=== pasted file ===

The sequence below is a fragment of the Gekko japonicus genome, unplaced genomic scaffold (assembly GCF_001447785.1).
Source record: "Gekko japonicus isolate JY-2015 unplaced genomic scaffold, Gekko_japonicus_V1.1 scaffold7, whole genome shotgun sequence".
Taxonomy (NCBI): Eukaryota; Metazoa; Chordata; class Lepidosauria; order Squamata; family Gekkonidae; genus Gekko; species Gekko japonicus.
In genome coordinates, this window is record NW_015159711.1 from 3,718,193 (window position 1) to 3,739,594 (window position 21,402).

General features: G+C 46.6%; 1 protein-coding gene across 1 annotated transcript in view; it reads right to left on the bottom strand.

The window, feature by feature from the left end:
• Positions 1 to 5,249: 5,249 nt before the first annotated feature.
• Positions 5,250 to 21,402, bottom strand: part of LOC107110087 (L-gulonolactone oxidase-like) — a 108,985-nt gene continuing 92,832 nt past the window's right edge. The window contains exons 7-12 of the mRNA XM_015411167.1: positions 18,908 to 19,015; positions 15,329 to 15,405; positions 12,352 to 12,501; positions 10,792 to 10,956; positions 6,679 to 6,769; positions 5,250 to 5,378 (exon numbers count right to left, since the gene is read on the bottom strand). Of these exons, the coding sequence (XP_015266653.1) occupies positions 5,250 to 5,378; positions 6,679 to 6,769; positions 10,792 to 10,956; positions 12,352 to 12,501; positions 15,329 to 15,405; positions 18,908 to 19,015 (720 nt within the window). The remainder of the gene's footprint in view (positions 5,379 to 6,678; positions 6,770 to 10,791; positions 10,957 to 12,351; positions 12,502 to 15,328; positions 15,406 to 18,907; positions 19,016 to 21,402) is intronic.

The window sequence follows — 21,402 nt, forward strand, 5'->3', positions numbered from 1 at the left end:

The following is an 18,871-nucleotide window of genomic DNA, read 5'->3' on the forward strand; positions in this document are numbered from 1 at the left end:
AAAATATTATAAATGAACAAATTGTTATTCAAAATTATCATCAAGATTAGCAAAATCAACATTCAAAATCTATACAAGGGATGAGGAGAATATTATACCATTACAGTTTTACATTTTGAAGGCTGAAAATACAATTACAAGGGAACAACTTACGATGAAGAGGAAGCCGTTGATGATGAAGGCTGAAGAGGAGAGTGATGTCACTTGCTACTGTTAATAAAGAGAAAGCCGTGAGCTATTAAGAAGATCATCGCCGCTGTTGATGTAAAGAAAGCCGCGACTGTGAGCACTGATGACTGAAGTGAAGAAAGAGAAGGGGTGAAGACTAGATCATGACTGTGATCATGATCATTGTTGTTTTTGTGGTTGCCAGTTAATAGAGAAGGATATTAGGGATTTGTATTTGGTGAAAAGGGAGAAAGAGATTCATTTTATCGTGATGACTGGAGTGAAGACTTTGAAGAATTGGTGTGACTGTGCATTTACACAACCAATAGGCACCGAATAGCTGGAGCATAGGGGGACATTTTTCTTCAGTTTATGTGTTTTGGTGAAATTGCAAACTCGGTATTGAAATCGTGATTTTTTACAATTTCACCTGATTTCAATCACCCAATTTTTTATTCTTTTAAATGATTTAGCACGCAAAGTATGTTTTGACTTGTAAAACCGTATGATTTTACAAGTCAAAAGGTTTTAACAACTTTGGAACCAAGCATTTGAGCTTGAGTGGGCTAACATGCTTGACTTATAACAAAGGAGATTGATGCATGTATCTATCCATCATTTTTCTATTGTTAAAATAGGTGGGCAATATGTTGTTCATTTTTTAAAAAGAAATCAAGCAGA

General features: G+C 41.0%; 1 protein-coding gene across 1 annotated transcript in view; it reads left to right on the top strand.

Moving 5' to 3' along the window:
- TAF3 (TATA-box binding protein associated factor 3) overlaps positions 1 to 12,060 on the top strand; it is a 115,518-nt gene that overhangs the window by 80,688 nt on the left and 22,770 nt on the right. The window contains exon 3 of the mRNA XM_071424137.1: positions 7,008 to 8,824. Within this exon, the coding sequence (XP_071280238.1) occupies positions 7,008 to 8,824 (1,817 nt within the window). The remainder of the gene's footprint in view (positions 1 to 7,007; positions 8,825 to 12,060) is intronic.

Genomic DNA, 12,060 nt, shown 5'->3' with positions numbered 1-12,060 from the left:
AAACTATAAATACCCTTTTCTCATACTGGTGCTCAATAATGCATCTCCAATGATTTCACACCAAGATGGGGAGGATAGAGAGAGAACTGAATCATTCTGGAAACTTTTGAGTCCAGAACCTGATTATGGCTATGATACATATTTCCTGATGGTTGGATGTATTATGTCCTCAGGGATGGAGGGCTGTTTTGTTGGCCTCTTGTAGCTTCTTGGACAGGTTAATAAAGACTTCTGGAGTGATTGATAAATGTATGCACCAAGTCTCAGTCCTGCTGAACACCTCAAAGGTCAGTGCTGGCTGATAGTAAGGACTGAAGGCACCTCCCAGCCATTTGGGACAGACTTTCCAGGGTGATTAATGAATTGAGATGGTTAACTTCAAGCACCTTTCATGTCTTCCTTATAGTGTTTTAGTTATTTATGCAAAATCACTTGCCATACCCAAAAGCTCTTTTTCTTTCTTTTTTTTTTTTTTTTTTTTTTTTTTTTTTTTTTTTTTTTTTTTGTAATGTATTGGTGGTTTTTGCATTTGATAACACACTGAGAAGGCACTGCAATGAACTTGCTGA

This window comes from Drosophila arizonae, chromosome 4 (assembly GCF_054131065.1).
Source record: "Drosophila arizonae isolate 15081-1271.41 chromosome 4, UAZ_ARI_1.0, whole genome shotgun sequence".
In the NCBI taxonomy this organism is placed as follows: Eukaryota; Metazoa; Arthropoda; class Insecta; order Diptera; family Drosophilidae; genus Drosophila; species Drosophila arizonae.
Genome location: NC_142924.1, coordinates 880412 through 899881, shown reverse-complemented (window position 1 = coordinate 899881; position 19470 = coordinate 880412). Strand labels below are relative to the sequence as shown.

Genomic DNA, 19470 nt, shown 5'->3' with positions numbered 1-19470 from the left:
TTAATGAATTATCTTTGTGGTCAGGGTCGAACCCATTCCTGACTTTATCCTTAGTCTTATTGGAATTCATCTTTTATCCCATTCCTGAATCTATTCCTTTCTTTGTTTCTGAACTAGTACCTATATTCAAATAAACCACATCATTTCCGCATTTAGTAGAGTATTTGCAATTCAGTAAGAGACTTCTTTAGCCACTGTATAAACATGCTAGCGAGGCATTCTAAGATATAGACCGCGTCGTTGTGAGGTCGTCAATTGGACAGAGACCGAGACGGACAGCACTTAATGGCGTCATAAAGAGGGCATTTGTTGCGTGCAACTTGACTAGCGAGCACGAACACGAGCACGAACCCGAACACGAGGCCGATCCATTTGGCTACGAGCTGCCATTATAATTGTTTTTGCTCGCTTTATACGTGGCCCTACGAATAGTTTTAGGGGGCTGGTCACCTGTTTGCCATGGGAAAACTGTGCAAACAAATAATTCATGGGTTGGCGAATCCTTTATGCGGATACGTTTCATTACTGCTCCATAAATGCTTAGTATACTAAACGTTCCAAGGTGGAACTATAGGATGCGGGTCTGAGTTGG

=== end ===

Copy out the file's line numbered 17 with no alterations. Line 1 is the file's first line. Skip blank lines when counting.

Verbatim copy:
This window comes from Drosophila arizonae, chromosome 4 (assembly GCF_054131065.1).